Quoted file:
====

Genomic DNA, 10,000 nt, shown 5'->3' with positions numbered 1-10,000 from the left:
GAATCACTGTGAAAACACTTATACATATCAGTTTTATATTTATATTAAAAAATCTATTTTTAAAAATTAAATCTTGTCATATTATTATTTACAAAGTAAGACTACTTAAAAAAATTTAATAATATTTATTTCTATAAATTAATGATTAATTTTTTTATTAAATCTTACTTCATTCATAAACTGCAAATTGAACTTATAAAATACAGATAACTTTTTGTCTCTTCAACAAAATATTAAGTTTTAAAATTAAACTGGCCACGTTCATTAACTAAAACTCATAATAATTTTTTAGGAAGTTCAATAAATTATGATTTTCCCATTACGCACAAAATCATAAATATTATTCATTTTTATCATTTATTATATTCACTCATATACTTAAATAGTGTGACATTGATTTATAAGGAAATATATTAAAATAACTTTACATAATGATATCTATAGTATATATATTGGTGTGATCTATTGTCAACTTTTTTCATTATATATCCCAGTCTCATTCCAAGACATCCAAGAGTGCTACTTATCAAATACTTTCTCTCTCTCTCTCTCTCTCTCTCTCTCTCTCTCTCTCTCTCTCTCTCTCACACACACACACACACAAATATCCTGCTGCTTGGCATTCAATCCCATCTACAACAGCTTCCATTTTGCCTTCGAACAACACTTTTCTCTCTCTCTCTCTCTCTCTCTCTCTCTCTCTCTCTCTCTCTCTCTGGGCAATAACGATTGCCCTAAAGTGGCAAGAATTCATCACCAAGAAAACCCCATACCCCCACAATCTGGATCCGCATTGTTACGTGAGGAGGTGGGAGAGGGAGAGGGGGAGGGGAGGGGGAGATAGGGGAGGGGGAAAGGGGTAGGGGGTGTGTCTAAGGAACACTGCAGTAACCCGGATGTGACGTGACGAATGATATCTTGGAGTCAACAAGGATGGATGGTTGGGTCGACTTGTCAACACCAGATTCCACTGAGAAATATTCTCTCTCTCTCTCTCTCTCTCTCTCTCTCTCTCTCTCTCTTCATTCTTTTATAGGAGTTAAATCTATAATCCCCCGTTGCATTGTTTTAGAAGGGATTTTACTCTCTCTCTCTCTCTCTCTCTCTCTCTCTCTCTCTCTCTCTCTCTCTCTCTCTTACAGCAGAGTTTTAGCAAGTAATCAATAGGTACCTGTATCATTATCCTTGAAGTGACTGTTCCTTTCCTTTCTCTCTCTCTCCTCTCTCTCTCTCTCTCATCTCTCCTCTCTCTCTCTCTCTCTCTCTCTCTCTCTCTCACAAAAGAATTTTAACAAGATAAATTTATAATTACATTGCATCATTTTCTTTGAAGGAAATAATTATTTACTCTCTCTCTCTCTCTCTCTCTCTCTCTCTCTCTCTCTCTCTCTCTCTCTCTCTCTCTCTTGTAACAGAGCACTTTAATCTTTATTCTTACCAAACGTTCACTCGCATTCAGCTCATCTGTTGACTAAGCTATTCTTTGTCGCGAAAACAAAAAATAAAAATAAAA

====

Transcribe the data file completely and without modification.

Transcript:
Genomic DNA, 10,000 nt, shown 5'->3' with positions numbered 1-10,000 from the left:
GAATCACTGTGAAAACACTTATACATATCAGTTTTATATTTATATTAAAAAATCTATTTTTAAAAATTAAATCTTGTCATATTATTATTTACAAAGTAAGACTACTTAAAAAAATTTAATAATATTTATTTCTATAAATTAATGATTAATTTTTTTATTAAATCTTACTTCATTCATAAACTGCAAATTGAACTTATAAAATACAGATAACTTTTTGTCTCTTCAACAAAATATTAAGTTTTAAAATTAAACTGGCCACGTTCATTAACTAAAACTCATAATAATTTTTTAGGAAGTTCAATAAATTATGATTTTCCCATTACGCACAAAATCATAAATATTATTCATTTTTATCATTTATTATATTCACTCATATACTTAAATAGTGTGACATTGATTTATAAGGAAATATATTAAAATAACTTTACATAATGATATCTATAGTATATATATTGGTGTGATCTATTGTCAACTTTTTTCATTATATATCCCAGTCTCATTCCAAGACATCCAAGAGTGCTACTTATCAAATACTTTCTCTCTCTCTCTCTCTCTCTCTCTCTCTCTCTCTCTCTCTCTCTCTCTCACACACACACACACACAAATATCCTGCTGCTTGGCATTCAATCCCATCTACAACAGCTTCCATTTTGCCTTCGAACAACACTTTTCTCTCTCTCTCTCTCTCTCTCTCTCTCTCTCTCTCTCTCTCTCTCTGGGCAATAACGATTGCCCTAAAGTGGCAAGAATTCATCACCAAGAAAACCCCATACCCCCACAATCTGGATCCGCATTGTTACGTGAGGAGGTGGGAGAGGGAGAGGGGGAGGGGAGGGGGAGATAGGGGAGGGGGAAAGGGGTAGGGGGTGTGTCTAAGGAACACTGCAGTAACCCGGATGTGACGTGACGAATGATATCTTGGAGTCAACAAGGATGGATGGTTGGGTCGACTTGTCAACACCAGATTCCACTGAGAAATATTCTCTCTCTCTCTCTCTCTCTCTCTCTCTCTCTCTCTCTCTTCATTCTTTTATAGGAGTTAAATCTATAATCCCCCGTTGCATTGTTTTAGAAGGGATTTTACTCTCTCTCTCTCTCTCTCTCTCTCTCTCTCTCTCTCTCTCTCTCTCTCTCTCTTACAGCAGAGTTTTAGCAAGTAATCAATAGGTACCTGTATCATTATCCTTGAAGTGACTGTTCCTTTCCTTTCTCTCTCTCTCCTCTCTCTCTCTCTCTCATCTCTCCTCTCTCTCTCTCTCTCTCTCTCTCTCTCTCTCACAAAAGAATTTTAACAAGATAAATTTATAATTACATTGCATCATTTTCTTTGAAGGAAATAATTATTTACTCTCTCTCTCTCTCTCTCTCTCTCTCTCTCTCTCTCTCTCTCTCTCTCTCTCTCTCTCTTGTAACAGAGCACTTTAATCTTTATTCTTACCAAACGTTCACTCGCATTCAGCTCATCTGTTGACTAAGCTATTCTTTGTCGCGAAAACAAAAAATAAAAATAAAA